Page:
We are now in the decade of most active tags having button batteries and being the size of a matchbox and often incorporating other radio systems, and sometimes being parasitic upon them in some cases. Overlapping this, we are starting the decade or more of active RFID in the form of a label or laminate—smart active labels, triggered by costs of these devices, even incorporating sensors, coming down and their laminar batteries having enhanced power and life. Some will even have displays. The advent of printed transistor circuits to replace the silicon chip will be helpful here. That decade will run in parallel with matchbox-sized and smaller active RFID tags that are exceptionally capable, with such features as Real Time Location Systems (RTLS) and multiple sensing.
Recently, the investment community has taken even more interest in active RFID. Of 27 recent fund raisings by RFID companies studied, 37% of the companies involved are in active RFID. 22% are in the particularly popular RTLS sector. Recent acquisitions also favor active RFID companies. Indeed the largest exit, for hundreds of millions of dollars, was a company selling active RFID and RTLS systems—Savi Technology sold to Lockheed Martin in 2006.
Active RFID a Systems Business
In 2007, 63.9% of the spend on active RFID will be on the system (reader, network, installation, software) as opposed to the tags. As the number of tags per application increases, this changes so that by 2017 the spend on everything other than tags is 57.3%. Companies involved know that this is not like the highest volume uses of passive RFID tags where disposable labels are usually involved and the label cost can be 50% of total cost. Most active RFID (such as RTLS) is more of a systems business.
Active Tag Price
With over 100 companies now involved in some part of the active RFID value chain, and considerable government financing of research on low cost active RFID, unit prices will strongly erode, creating a strong growth in numbers sold. The price erosion will be more rapid in some years as new technologies come into play such as new microbatteries and printed logic.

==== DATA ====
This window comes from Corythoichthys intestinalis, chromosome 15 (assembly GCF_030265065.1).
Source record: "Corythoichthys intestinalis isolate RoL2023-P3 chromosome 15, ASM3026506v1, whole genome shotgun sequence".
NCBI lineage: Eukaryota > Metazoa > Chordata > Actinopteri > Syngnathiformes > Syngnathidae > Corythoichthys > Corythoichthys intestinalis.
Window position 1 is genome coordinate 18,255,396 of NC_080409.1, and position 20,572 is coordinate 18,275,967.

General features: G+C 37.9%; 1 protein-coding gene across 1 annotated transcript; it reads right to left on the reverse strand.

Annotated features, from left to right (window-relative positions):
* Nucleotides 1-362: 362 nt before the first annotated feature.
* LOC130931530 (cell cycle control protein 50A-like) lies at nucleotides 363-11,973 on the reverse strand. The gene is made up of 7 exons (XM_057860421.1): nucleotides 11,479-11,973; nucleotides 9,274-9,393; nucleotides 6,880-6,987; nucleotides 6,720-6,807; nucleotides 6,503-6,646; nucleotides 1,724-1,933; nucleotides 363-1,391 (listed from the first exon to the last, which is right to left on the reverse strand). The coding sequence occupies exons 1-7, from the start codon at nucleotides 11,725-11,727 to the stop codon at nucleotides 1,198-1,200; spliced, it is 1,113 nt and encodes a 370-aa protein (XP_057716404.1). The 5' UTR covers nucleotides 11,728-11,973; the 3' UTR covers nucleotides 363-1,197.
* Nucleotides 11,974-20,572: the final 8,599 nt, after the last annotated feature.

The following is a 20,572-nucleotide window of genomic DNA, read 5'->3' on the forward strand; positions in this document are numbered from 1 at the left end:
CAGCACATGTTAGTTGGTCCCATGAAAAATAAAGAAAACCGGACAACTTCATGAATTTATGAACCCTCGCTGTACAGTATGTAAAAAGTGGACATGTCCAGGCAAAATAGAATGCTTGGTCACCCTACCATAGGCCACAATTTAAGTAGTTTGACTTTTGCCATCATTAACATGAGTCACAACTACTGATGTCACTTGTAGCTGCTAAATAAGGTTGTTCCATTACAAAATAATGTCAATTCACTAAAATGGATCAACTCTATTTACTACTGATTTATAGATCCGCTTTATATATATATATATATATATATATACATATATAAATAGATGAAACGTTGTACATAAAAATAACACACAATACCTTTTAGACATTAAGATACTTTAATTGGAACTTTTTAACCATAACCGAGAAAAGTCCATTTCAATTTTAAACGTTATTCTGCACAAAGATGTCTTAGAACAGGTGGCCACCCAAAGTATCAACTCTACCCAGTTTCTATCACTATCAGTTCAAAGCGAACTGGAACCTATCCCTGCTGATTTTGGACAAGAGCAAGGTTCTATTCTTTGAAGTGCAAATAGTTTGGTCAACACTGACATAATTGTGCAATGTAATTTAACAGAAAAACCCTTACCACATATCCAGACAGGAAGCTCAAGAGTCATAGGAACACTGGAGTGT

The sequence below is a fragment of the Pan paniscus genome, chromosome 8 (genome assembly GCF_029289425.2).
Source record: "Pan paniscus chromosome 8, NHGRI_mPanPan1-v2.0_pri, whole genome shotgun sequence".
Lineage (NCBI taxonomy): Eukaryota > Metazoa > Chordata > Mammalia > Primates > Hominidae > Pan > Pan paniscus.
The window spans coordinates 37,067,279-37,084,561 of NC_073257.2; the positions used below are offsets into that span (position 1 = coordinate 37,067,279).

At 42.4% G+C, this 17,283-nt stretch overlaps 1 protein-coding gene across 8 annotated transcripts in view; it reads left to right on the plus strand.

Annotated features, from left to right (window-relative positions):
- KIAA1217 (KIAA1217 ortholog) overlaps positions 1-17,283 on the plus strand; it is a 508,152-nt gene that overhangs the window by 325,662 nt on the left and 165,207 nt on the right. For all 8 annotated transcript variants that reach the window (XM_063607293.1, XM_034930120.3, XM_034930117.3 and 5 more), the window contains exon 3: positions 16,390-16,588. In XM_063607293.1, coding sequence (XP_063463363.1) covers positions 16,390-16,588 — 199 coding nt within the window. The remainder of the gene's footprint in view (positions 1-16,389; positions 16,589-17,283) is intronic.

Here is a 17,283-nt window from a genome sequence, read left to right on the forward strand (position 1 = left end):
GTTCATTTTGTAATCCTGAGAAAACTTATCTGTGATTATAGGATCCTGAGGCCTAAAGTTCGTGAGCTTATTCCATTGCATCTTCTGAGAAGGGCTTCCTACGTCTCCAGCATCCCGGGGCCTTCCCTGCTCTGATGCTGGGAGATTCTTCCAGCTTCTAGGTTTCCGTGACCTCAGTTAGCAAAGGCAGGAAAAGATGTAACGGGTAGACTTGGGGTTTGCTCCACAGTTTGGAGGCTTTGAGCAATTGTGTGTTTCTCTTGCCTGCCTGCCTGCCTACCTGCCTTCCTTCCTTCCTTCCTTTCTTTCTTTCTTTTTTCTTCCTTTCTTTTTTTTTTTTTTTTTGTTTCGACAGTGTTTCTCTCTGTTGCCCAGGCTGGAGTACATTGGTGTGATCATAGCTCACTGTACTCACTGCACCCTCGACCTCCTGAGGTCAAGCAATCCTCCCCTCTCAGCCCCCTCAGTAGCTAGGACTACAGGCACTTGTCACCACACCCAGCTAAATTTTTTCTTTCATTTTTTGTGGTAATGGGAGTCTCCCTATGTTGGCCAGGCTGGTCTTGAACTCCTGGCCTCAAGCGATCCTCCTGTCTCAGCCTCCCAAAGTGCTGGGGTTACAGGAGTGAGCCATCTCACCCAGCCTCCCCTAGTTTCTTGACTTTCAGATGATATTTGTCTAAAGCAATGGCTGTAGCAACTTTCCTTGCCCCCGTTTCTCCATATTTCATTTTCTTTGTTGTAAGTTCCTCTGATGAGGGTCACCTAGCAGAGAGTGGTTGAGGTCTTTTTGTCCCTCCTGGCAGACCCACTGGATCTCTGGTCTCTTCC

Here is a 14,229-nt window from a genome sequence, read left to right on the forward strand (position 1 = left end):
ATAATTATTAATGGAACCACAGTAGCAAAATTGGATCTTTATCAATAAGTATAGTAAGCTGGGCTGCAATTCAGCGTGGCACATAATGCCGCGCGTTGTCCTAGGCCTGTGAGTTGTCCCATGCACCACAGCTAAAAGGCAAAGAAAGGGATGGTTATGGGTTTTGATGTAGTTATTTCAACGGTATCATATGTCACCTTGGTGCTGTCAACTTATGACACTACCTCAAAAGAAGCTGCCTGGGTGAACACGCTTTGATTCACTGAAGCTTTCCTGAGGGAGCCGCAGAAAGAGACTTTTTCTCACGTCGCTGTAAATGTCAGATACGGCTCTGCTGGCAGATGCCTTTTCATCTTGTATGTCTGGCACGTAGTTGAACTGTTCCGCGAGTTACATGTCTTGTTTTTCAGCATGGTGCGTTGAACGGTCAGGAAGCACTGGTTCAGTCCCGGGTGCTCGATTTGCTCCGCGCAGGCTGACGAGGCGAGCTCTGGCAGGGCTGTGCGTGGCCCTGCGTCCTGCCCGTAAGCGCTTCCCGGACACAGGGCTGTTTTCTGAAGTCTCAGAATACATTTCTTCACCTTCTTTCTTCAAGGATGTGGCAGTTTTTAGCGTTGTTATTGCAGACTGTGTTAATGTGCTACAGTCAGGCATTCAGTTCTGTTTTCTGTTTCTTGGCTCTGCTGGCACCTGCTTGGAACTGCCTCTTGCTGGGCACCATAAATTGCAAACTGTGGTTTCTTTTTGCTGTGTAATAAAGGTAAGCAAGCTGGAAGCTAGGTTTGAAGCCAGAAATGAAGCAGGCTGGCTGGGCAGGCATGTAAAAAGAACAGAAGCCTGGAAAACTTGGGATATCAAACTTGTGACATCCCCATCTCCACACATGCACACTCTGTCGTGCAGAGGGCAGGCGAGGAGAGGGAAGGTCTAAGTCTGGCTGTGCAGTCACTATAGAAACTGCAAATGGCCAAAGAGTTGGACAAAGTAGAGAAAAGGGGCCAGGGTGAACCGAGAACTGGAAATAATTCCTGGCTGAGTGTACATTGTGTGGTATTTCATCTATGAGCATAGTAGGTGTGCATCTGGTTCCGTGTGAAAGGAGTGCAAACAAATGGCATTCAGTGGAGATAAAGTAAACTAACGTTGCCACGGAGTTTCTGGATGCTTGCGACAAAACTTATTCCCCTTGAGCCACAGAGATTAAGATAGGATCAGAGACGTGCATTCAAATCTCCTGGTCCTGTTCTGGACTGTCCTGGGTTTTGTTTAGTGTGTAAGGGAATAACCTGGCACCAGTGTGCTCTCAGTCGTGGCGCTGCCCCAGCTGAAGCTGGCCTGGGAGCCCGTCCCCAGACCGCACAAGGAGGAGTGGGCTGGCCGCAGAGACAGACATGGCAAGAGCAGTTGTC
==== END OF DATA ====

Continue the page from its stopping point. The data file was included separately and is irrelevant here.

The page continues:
Throughout the next ten years, RTLS will dominate the spend on tags but this will consist of many small orders. Mobile phone/cell phone modules will see considerable price erosion as they are increasingly incorporated into the phone circuitry and volumes increase—already NTTDoCoMo have shipped over 29 million cellphones with RFID modules.
In the future, we see active RFID as intimately involved with many short range radio systems and interfaces, including passive RFID.
Analysis of 75 Case Studies
In our analysis of 75 active RFID case studies from 18 countries, the largest number of projects we have located has been in Logistics with around double the number for each of the nearest contenders—air industry, automotive/transportation and healthcare. Added to those as important sectors will be such things as safety of constructions and people monitored by ubiquitous sensor networks in later years. Meanwhile, RTLS is being put in about 50 hospitals yearly, for staff, patients and assets. In the case studies, the items that are tagged were mainly containers, followed by vehicles, conveyances and people and this probably reflects the market as a whole.
This report comprehensively covers the full picture around the world.
Executive Summary And Conclusions
2. Lessons From Case Studies Of Active RFID
3. Components Of An Active RFID System
4. Active Tag Construction
5. Standards, Privacy And Allied Technology
6. Real Time Location Systems (RTLS)7. Markets
Appendix 1: Glossary
Appendix 2: EPCglobal and The Internet Of Things
Appendix 3: Achieving Efficient Global Logistics Execution
For more information visit the Research and Markets Web site.